AB cylinder circumference times (1; minus cam system width From this it is evident that upon increase of the cam system revolution speed v the reinforcement width may be increased and, for example, with four-fold cam system revolution speed as against the cylinder-speed (v =4v the reinforcement-width IE may be increased up to threequarters of the cylinder-circumference minus the cam system width. However, in practice it has proved favorable to let the cam system II for the reinforcement thread rotate with the three times the cylinder rotation speed (v ==3v Therefore, in the following is described in detail an example of operation with three times cylinderrotation-speed of the cam system 11 for the reinforcement thread on the basis of FIGS. 14 to 21.
In FIG. 14 is shown in section the complete arrangement of the upper part of a circular knitting machine, namely in the form changed as compared with that described in FIG. 6.
The cylinder is composed, as already described in FIG. 6, of the needle cylinder Z for the needles 2 and a subcylinder 2., for the jacks 4 and is mounted on the shaft 5 of the bevel gear 6, by which it is driven. The gear 6 has a spur gear rim 6' which engages with the gear 7 to drive shaft 8. The gear 7 is rotatable on the shaft 8 with a sleeve 81 and is coupled to the shaft 8 by a coupling clutch 80. However, the shaft 8 is driven, in this instance, with a gear ratio 1:3, and carries at its upper part the gear 9 to drive the revolving cam system II for the reinforcement thread by the ring gear 90; also a gear 10, which engages a ring gear 100 for rotating sinker cam 16 for the reinforcement thread; and another gear 11, which drives, by a ring gear 110 'a clutch 27, 28 for en gagement with reinforcement thread guide S. The ma- 12 chine frame has a machine table 13, and a base 131, and a cylinder 134, while on the base 131 is mounted an upper frame 132 to receive the machine-head upper part and a ring cam 133 with the stationary cam system I for the base and reinforcement thread.
FIG. 15 shows in broken section the revolving cam system II for the reinforcement thread. The ring gear is, as may be seen in FIG. 14, seated in the lower carrier-frame 131. To this ring gear 90 is attached the cam box 92 of the cam system H. In the cam box 2 is a slide 91, positioned radially displaceable to the cylinder. The cam parts 97 and 98, which actuate the needle butts 3", are attached to slide 91 and may thus be brought, by a connecting ring 31, into engagement and out of engagement with the needle butts 3". The lower connecting ring 30 has at its upper face corresponding sloping surfaces 360' which, in the twisting of the upper connect ing ring 31', engaging at its shoulder 311', support themselves by an angle on the slanting surfaces 310' of the connecting ring 31' and thus displace upward the connecting ring 31 axially to the cylinder. On this connecting ring 31 drags the bolt 94 revolving with the cam system II, which is attached at a bell crank 93. Through the axial displacement of the connecting ring 31' the bolt 9-1 is pressed up, and the bell crank 93, pivoted on the cam box 92 by bolt 96, acts upon the pin 95 attached on the slide 91. The slide 91 is pressed thus outward and cam system II switched off.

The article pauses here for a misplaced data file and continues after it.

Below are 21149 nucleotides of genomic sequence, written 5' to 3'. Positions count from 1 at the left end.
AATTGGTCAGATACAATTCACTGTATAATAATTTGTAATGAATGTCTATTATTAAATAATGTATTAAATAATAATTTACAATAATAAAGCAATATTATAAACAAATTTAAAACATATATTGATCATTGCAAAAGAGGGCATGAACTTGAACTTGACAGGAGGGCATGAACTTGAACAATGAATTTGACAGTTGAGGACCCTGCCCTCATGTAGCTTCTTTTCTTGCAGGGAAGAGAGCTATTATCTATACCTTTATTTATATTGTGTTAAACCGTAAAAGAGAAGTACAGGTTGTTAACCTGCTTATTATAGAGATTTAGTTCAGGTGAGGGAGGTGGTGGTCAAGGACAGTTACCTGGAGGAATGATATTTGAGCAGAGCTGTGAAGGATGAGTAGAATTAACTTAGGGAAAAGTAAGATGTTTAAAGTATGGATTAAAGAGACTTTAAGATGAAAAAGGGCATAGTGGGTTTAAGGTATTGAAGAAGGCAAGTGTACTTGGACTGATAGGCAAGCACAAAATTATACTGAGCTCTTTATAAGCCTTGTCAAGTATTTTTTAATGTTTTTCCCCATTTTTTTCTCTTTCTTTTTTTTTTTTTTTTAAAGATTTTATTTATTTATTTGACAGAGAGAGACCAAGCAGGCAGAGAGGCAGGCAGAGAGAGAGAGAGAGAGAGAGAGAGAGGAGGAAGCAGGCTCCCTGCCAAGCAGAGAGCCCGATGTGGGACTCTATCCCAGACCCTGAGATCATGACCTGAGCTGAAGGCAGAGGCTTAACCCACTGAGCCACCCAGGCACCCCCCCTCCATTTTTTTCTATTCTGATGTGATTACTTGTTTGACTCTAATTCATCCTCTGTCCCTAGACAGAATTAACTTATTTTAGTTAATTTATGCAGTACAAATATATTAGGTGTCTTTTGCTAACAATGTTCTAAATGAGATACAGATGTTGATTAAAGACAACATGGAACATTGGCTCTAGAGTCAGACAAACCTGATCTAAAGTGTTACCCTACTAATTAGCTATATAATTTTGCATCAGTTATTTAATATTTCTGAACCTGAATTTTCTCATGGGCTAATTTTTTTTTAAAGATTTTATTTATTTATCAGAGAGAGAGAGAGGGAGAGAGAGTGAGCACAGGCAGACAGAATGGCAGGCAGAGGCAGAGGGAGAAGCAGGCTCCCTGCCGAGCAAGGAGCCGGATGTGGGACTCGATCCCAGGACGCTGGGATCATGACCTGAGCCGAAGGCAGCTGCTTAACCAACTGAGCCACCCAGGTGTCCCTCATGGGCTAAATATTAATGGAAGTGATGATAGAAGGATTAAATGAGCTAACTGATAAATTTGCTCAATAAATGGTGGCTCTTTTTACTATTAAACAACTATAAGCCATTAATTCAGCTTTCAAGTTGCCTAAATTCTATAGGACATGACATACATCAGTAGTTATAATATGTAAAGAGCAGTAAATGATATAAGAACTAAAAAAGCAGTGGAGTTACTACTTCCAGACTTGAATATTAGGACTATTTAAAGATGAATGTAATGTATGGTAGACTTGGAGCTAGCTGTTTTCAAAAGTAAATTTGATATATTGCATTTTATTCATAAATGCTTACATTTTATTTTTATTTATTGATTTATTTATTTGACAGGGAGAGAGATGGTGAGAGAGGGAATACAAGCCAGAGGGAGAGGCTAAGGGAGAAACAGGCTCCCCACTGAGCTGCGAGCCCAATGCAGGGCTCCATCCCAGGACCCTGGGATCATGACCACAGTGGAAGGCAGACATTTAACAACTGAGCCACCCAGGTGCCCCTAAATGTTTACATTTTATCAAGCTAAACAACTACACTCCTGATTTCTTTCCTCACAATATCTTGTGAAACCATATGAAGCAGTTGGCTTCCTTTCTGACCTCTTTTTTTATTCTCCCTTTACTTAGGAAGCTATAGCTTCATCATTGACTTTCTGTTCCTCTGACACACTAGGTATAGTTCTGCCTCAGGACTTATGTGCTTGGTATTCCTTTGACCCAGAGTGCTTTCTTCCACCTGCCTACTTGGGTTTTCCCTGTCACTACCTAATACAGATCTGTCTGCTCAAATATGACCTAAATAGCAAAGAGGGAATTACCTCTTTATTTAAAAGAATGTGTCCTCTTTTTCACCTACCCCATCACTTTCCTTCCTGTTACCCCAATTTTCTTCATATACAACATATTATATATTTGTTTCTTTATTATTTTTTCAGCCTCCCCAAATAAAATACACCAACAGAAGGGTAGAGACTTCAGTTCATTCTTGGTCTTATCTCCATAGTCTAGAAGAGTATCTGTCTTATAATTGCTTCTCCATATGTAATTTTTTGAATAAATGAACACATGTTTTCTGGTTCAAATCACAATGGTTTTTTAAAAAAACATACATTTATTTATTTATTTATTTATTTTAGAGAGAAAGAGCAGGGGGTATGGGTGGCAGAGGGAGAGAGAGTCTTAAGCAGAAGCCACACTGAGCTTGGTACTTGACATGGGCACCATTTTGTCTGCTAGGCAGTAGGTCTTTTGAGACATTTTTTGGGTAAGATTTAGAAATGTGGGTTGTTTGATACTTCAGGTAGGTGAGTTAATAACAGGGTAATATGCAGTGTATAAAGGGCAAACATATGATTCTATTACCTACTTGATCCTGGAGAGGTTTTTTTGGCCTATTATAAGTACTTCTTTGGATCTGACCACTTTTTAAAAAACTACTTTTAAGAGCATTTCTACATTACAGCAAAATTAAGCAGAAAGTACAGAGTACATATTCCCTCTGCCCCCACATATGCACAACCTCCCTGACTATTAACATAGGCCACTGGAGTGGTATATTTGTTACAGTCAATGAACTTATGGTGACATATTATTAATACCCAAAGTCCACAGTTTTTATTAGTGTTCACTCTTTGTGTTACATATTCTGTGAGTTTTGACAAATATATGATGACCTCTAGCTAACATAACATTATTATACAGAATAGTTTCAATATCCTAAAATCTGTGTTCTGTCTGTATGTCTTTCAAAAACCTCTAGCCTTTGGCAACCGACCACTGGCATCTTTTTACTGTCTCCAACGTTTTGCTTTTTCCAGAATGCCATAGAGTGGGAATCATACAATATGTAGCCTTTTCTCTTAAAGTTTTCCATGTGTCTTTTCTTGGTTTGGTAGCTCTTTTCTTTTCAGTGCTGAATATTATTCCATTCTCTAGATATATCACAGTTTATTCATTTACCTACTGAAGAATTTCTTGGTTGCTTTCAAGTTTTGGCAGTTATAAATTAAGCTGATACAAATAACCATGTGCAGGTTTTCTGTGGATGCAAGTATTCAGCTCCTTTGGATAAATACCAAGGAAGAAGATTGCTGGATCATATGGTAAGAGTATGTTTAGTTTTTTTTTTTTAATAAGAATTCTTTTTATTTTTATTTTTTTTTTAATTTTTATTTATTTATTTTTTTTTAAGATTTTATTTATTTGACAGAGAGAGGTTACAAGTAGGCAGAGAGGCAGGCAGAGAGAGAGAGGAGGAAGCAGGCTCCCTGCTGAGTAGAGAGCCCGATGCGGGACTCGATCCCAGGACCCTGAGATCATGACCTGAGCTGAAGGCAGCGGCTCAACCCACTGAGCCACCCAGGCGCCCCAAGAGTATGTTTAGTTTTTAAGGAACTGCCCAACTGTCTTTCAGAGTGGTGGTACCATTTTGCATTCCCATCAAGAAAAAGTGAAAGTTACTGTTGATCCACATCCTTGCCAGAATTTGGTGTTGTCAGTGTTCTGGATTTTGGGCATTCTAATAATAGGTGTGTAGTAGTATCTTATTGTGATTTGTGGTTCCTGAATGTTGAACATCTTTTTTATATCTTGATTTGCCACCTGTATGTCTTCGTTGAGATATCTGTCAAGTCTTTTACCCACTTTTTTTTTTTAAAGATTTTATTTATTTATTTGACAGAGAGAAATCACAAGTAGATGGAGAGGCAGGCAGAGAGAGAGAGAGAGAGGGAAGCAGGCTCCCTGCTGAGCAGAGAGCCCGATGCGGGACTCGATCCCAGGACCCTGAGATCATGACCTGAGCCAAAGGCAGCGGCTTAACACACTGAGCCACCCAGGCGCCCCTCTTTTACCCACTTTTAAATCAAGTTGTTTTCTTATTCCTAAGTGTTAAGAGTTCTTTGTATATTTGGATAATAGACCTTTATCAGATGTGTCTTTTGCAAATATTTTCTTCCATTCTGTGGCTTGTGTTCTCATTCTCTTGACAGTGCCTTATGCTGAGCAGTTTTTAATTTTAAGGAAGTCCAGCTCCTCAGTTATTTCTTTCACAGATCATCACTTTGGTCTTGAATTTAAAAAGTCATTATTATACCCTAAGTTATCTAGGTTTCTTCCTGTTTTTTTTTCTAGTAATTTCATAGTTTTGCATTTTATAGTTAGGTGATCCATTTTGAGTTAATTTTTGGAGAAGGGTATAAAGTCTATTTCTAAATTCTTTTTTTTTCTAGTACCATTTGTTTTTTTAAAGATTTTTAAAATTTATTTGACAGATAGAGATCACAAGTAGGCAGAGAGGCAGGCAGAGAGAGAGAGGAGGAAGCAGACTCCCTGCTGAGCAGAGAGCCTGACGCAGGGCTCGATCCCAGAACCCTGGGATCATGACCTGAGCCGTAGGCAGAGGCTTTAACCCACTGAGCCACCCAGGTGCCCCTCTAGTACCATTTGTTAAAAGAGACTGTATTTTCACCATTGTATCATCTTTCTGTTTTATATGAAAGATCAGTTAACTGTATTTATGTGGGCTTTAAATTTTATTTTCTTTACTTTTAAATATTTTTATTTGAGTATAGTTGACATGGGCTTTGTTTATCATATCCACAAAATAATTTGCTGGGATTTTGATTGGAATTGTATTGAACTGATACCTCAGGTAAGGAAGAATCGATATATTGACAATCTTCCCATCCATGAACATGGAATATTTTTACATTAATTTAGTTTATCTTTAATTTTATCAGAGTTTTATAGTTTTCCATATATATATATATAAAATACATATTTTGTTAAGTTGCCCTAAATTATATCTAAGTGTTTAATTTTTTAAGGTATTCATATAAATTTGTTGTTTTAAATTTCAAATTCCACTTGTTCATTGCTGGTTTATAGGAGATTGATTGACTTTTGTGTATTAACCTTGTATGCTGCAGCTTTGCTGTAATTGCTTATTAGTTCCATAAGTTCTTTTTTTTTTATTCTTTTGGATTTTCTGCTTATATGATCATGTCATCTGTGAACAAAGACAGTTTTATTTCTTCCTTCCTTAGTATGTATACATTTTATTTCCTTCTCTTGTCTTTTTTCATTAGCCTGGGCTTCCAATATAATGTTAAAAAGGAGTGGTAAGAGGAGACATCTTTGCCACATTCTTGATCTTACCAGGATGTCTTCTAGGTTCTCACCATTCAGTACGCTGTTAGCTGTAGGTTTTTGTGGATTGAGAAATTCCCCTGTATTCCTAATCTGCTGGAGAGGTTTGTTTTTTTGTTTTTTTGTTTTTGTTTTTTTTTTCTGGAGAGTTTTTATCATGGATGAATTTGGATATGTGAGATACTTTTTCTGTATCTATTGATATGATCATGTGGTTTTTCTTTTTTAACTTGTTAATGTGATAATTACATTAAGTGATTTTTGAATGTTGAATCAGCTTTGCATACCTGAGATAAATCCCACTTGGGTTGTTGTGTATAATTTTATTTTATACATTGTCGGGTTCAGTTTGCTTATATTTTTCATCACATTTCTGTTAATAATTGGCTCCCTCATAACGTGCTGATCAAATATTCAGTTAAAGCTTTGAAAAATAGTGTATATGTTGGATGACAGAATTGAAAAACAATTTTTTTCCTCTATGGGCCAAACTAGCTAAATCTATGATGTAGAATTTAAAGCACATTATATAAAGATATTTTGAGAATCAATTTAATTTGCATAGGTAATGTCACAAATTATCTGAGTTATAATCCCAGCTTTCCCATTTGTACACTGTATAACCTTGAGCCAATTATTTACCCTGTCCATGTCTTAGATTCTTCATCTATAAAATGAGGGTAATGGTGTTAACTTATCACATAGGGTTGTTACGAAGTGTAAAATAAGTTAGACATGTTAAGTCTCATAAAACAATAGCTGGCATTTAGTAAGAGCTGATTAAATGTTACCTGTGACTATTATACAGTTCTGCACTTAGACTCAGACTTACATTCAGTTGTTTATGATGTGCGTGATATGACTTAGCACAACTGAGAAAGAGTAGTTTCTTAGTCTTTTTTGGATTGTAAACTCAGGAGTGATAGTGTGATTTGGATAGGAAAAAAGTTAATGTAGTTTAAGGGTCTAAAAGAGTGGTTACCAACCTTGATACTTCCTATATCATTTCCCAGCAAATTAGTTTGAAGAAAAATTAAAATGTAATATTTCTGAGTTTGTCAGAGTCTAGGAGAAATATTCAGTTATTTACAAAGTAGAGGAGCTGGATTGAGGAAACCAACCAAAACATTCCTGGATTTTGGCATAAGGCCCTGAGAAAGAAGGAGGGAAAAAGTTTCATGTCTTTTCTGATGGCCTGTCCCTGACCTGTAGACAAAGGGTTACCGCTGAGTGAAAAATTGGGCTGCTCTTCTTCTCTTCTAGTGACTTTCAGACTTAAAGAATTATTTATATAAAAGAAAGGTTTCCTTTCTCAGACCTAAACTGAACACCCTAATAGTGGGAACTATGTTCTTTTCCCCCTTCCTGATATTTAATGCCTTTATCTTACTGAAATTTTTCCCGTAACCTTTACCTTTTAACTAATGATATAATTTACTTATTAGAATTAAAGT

The actuation of the cam system II takes place during the knitting of the reinforced part'of the hose, revolving with the triple cylinder-rotation-speed at each third revolution, in order to knit back the reinforcement thread alone from the end marginof the reinforcement to the starting margin.
The periodic operation of the connecting ring 31' and the accompanying switching-on and switching-off of the cam system II takes place through conventional control means for example, through a revolving cam-disc, acting upon transmission bars, to engage at the shoulder 311 of the connecting ring 31'. In the position shown in FIG. 15 of the connecting ring 31 the cam system II is switched-on. v
In a similar manner is operated the coupling for the picking'up of the thread-guide S for the reinforcement thread (FIGS. 14 and 21). This coupling consists of a clutch 28 with a lining 27 and is connected by means of several sockets 29 with the gear 110. In each carrier socket 29 is a coil spring 291 directed at the clutch plate 28, presses on the plunger 292 and thus presses the covering 27, with the clutch switched-on, flexibly against the thread guide carrier ring 25. The connecting of the clutch takes place through cam plates 31 and 30, in which the connecting ring 30 is stationarily mounted at the guide cylinder 111, while the connecting ring 31 is rotatable through a specific angle and axially displaceable by the slanting surfaces 300 and 310 facing one another. The guide cylinder 111' is supported by a carrier-ring 131' on the machine frame 132. The reinforcement thread guide S is attached at a carrier-arm 20, screwed-fast on a block 24 on thread-gnide-carrier-ring 25. By means of the ball bearing 113 the thread-guide-bearer-ring 25 is rotatable on the stationary guide-ring 112, attached to the guide-cylinder 111' and is guided by angle-pieces 26. A buffer 23 takes the impact at the stopping of the reinforcement-thread-guide S through the buffer 21 (FIG. 10) beside the thread-guide for the base-thread G, as shown in FIG. 7a, when the reinforcement-thread is knitted together with the base-thread by the stationary cam system I.